The national melancholy and Obama’s missing spunk

Creative Commons/Courtesy

I went to dinner with a few friends the other night. It was two nights after the presidential debate in Denver – the debate where President Obama looked lethargic, uninspiring and uncharacteristically submissive.

I don’t know if it was because of the almost universally agreed-upon results of the debate, but the dinner conversation with my friends pretty quickly turned to politics. And the conversation was … depressing.

My companions that night were all UC Berkeley students. Much to my surprise, they revealed that even students at this politically engaged university are pessimistic, discouraged and sometimes even cynical.

At the dinner table, I heard about the hopelessness of global warming, the disaster of American foreign policy, the imminent collapse of Social Security and the utterly disheartening lack of ingenuity in American political circles. It’s just all too much to fix, they said. Berkeley students said the American way of life is unsustainable. They said it’s time to shut down and reboot.

The foreboding sense of doom at dinner that night is widespread in this country. There’s a growing sense of resignation, of broken hopes and growing fatigue. It’s in Berkeley – but it’s also in Sacramento and in Washington, D.C. Let’s call it the national melancholy.

The national melancholy says the problems Americans face today are too big and Americans too small. It says Americans are too partisan, too addicted to extravagance and too unwilling to change their ways.

The national melancholy says the U.S. is on the way out, and China is on the way in. It says the days of American exceptionalism are finished, and globalization — with its cold, forbidding face — is our fate.

The national melancholy says the U.S. is a sham of democracy, in dire need of a Sodom and Gomorrah-esque restart.

Of course it’s not as if this sense of resigned gloom isn’t based, to at least some degree, on reality. Problems in the U.S., in California and in Berkeley beg for often-elusive solutions. Things are not all fine and dandy.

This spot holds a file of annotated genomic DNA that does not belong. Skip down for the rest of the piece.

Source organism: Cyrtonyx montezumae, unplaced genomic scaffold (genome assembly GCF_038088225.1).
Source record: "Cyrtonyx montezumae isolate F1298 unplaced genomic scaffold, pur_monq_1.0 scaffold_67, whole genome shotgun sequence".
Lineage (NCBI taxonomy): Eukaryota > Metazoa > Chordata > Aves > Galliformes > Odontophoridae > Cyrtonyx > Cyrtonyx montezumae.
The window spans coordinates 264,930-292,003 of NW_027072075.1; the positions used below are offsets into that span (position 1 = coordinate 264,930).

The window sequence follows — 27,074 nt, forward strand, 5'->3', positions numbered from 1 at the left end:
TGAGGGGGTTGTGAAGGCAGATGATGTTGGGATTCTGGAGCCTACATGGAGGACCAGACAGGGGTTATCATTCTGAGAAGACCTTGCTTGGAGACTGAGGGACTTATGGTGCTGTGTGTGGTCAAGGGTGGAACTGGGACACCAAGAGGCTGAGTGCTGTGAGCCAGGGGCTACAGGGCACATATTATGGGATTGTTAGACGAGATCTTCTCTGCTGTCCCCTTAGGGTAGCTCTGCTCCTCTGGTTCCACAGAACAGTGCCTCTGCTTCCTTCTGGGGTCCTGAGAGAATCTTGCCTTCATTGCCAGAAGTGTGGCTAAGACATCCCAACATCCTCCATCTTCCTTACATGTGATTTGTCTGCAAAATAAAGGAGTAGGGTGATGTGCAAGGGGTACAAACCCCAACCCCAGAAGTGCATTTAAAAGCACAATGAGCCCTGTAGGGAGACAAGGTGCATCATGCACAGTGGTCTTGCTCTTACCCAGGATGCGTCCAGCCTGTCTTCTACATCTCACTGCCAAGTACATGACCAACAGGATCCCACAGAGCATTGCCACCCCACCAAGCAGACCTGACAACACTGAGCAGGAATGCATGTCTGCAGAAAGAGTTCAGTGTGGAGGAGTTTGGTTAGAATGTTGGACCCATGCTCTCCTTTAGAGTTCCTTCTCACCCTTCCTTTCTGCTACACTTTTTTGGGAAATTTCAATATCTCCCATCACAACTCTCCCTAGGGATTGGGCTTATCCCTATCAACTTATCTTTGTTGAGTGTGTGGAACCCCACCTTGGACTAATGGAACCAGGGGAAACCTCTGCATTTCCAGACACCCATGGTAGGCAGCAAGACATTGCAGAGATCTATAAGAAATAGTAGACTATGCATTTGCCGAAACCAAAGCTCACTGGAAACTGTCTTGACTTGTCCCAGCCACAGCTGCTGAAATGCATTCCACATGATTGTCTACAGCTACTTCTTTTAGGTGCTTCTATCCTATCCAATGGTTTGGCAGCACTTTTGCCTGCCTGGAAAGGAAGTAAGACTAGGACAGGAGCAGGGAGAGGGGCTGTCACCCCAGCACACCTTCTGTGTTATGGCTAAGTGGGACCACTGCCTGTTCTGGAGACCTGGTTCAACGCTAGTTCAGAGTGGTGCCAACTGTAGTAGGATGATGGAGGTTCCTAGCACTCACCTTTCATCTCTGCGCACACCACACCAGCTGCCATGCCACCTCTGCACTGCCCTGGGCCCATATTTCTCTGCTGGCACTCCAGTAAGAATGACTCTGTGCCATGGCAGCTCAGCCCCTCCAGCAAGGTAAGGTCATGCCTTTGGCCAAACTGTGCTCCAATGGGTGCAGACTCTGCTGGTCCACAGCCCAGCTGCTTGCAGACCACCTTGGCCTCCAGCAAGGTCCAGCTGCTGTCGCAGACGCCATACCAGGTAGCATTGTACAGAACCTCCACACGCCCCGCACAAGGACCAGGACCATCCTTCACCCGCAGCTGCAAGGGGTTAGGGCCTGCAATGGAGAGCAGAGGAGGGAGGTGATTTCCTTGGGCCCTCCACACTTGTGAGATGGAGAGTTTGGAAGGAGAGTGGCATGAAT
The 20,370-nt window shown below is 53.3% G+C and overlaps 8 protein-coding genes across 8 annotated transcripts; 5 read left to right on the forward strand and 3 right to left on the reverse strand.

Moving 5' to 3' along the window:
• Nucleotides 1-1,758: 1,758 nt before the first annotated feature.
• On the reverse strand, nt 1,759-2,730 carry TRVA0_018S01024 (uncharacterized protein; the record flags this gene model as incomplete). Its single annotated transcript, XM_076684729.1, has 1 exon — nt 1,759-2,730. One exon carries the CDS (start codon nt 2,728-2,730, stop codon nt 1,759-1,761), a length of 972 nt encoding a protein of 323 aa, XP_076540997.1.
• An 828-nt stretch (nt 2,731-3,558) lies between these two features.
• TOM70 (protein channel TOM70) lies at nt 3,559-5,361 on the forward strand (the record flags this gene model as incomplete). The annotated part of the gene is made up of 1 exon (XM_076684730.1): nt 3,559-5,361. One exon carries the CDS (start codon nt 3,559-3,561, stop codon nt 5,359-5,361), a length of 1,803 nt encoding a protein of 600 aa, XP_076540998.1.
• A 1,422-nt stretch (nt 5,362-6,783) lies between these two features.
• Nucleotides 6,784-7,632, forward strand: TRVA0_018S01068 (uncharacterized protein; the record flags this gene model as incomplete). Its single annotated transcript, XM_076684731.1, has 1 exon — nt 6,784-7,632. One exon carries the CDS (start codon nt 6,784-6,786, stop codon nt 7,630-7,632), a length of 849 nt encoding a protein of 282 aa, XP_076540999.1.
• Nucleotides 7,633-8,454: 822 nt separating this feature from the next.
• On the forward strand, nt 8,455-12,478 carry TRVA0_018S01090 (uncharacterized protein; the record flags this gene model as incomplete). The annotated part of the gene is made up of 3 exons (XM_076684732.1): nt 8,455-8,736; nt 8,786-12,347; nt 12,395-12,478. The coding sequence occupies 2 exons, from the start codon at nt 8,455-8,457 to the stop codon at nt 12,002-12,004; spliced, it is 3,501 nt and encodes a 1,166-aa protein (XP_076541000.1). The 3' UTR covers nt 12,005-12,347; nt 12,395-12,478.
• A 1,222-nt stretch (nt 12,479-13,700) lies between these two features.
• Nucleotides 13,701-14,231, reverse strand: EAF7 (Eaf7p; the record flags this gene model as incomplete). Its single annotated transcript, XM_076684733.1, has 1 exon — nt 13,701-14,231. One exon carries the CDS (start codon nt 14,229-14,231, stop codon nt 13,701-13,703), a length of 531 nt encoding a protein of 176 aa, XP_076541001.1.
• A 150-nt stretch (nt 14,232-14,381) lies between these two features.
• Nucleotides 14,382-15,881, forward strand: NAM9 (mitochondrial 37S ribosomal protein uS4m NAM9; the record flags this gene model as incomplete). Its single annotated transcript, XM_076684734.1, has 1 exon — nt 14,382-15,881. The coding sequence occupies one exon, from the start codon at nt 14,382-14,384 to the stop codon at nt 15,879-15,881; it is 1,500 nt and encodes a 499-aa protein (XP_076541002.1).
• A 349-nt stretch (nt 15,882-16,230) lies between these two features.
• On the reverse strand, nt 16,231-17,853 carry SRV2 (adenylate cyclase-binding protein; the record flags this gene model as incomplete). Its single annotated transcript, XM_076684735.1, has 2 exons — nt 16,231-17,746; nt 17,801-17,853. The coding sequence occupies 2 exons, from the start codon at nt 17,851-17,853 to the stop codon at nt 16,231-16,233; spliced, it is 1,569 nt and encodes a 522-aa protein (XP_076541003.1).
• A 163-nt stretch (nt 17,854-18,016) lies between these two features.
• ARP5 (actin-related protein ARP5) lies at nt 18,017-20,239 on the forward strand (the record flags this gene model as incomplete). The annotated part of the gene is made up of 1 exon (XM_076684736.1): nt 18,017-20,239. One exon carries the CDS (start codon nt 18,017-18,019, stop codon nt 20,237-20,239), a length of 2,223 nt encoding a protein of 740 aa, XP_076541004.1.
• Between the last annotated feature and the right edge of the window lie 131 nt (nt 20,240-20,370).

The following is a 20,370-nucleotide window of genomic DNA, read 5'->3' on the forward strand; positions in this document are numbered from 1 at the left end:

But this American despondency is fundamentally unable — and even unwilling — to address the problems that permeate our present. It is rooted in fear and a feeling of vulnerability, and it leaves the nation psychologically paralyzed.

Sadly, President Obama did little to relieve our sense of helplessness and fear last Wednesday. He might have even deepened it. He made 2008 feel like a generation ago, like only four years past was already the nation’s rose-colored history. He showed no pluck, no punch and no confidence — he reminded everyone watching of the funk that continues to resist America’s best efforts to break free.

But Barack Obama is still the man he was four years ago. He is still inspiring. He is still optimistic, still fundamentally hopeful. Only the most soulless pragmatists have no hope, and Barack Obama is by no means soulless.

It’s time for the search to begin — the search for Barack Obama’s missing spirit. It’s time to forget our national melancholy and immerse ourselves in what was so refreshing to the nation in 2008: a sense of collectiveness, unity and willingness to sacrifice for the good of the nation. When Obama finds his mojo again, the essence of the glum will begin to fade away. And if Obama learns something new — if he adds a little experience to the political recipe he’s cooking up for the next four years — our melancholy doesn’t stand a chance.

Image source: Barack Obama via Creative Commons

Contact Connor Grubaugh at [email protected]